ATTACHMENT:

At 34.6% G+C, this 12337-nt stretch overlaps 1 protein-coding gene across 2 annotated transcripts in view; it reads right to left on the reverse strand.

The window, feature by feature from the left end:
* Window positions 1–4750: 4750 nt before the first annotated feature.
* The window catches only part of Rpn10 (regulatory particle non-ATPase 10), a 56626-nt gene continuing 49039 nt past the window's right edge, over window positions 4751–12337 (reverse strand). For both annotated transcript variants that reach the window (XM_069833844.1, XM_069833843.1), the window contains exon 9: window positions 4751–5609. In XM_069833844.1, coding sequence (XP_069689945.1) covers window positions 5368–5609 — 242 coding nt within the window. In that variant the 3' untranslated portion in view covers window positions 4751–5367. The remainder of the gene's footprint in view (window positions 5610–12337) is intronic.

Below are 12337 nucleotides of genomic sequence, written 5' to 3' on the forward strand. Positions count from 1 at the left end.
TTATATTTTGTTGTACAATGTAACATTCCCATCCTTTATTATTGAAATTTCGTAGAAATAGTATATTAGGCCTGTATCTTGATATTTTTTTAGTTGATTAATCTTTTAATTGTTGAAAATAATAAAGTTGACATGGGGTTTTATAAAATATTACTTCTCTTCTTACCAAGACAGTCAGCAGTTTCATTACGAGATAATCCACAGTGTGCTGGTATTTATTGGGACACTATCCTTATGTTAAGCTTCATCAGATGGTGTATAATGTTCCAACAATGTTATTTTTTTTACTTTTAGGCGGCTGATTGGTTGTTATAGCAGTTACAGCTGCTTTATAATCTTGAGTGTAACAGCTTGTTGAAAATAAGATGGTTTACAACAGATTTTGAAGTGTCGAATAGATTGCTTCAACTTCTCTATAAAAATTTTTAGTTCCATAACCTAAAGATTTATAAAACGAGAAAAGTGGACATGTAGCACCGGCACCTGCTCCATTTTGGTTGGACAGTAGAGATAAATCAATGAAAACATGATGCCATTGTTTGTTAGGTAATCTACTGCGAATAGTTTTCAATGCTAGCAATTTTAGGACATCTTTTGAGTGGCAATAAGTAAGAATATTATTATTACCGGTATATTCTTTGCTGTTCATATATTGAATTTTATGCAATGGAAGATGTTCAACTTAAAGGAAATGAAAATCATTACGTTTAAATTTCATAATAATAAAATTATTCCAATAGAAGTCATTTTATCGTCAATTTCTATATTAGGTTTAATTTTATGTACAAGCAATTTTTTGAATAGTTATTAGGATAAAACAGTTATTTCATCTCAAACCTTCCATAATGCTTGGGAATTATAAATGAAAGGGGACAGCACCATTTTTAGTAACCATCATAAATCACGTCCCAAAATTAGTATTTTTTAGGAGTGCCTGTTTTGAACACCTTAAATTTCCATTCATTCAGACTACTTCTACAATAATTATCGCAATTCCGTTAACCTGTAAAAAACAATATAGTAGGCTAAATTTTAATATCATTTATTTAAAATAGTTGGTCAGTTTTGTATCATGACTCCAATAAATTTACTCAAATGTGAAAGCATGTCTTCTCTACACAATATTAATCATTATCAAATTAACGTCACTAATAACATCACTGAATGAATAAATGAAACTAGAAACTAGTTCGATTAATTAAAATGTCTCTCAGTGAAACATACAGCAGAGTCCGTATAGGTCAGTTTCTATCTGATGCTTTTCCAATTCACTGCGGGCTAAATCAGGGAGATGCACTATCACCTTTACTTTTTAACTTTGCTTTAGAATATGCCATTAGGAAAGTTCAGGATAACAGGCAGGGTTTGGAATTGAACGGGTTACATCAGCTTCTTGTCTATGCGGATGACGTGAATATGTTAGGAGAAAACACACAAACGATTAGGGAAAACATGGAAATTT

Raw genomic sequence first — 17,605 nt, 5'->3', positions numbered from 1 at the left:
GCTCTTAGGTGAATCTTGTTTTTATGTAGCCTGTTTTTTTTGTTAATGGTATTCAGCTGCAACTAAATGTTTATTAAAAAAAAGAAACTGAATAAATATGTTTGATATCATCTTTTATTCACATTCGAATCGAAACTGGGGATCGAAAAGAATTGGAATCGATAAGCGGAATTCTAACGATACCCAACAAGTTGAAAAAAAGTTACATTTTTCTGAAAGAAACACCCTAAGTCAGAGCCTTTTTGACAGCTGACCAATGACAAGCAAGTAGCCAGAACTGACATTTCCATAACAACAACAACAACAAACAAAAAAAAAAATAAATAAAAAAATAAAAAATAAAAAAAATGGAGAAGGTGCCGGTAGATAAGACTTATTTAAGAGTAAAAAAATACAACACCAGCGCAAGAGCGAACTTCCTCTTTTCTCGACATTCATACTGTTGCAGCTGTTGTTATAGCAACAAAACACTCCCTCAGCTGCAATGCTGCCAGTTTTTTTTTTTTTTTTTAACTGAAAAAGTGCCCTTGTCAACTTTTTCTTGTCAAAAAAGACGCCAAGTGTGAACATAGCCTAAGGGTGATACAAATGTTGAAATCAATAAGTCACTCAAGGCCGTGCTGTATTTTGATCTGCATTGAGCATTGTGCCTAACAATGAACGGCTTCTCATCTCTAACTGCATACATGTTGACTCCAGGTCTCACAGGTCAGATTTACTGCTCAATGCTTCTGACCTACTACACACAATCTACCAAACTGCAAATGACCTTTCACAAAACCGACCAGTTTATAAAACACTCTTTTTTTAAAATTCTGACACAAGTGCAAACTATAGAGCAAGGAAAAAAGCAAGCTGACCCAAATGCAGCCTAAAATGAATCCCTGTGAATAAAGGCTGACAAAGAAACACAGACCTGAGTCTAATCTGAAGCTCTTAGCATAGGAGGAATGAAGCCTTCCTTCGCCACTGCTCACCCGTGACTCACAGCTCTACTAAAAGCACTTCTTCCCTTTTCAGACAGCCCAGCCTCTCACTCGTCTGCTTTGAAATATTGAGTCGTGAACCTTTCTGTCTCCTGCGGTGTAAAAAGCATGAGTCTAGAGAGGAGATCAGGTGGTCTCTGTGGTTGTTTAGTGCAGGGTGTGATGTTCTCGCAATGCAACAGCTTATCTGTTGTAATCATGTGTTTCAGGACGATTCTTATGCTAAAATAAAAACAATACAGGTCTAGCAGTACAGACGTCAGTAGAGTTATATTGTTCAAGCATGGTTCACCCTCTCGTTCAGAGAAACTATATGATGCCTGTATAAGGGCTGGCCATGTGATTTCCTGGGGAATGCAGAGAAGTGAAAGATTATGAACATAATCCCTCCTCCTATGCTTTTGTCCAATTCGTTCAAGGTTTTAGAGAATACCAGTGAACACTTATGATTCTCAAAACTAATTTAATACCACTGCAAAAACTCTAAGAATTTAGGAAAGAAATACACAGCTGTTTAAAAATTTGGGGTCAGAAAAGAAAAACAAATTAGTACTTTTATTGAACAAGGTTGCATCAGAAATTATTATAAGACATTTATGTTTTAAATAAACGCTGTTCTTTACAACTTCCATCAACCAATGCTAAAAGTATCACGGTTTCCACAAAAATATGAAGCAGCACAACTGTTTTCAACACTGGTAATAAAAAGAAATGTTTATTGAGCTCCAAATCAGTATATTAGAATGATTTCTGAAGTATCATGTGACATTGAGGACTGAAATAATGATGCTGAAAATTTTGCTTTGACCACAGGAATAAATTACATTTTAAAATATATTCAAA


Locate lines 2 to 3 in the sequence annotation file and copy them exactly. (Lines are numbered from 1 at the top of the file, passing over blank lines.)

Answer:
The window, feature by feature from the left end:
* Window positions 1–4750: 4750 nt before the first annotated feature.